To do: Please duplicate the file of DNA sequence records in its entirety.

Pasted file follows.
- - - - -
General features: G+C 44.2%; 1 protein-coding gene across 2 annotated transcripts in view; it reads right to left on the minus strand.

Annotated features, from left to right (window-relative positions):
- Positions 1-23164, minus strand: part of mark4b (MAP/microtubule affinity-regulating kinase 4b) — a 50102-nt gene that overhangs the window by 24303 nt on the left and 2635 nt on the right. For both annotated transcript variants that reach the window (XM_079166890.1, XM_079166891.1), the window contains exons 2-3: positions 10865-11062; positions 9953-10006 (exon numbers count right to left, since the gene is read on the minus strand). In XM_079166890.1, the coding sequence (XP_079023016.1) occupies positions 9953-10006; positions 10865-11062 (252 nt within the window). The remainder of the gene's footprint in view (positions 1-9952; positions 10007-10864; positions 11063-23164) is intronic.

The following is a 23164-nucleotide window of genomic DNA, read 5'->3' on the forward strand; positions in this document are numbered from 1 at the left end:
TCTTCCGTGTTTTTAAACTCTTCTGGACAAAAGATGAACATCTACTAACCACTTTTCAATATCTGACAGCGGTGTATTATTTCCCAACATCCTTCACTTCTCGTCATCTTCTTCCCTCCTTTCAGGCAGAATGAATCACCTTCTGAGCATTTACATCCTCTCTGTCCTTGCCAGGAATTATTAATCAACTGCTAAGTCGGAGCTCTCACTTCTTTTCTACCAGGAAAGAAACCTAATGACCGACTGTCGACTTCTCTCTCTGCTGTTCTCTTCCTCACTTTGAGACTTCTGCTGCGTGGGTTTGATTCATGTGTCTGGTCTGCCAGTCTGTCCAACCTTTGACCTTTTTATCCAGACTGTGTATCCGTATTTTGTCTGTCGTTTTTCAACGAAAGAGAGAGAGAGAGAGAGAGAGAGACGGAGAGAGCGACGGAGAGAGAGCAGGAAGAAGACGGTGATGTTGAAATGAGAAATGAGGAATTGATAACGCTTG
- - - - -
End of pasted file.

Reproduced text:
General features: G+C 44.2%; 1 protein-coding gene across 2 annotated transcripts in view; it reads right to left on the minus strand.

Annotated features, from left to right (window-relative positions):
- Positions 1-23164, minus strand: part of mark4b (MAP/microtubule affinity-regulating kinase 4b) — a 50102-nt gene that overhangs the window by 24303 nt on the left and 2635 nt on the right. For both annotated transcript variants that reach the window (XM_079166890.1, XM_079166891.1), the window contains exons 2-3: positions 10865-11062; positions 9953-10006 (exon numbers count right to left, since the gene is read on the minus strand). In XM_079166890.1, the coding sequence (XP_079023016.1) occupies positions 9953-10006; positions 10865-11062 (252 nt within the window). The remainder of the gene's footprint in view (positions 1-9952; positions 10007-10864; positions 11063-23164) is intronic.

The following is a 23164-nucleotide window of genomic DNA, read 5'->3' on the forward strand; positions in this document are numbered from 1 at the left end:
TCTTCCGTGTTTTTAAACTCTTCTGGACAAAAGATGAACATCTACTAACCACTTTTCAATATCTGACAGCGGTGTATTATTTCCCAACATCCTTCACTTCTCGTCATCTTCTTCCCTCCTTTCAGGCAGAATGAATCACCTTCTGAGCATTTACATCCTCTCTGTCCTTGCCAGGAATTATTAATCAACTGCTAAGTCGGAGCTCTCACTTCTTTTCTACCAGGAAAGAAACCTAATGACCGACTGTCGACTTCTCTCTCTGCTGTTCTCTTCCTCACTTTGAGACTTCTGCTGCGTGGGTTTGATTCATGTGTCTGGTCTGCCAGTCTGTCCAACCTTTGACCTTTTTATCCAGACTGTGTATCCGTATTTTGTCTGTCGTTTTTCAACGAAAGAGAGAGAGAGAGAGAGAGAGAGACGGAGAGAGCGACGGAGAGAGAGCAGGAAGAAGACGGTGATGTTGAAATGAGAAATGAGGAATTGATAACGCTTG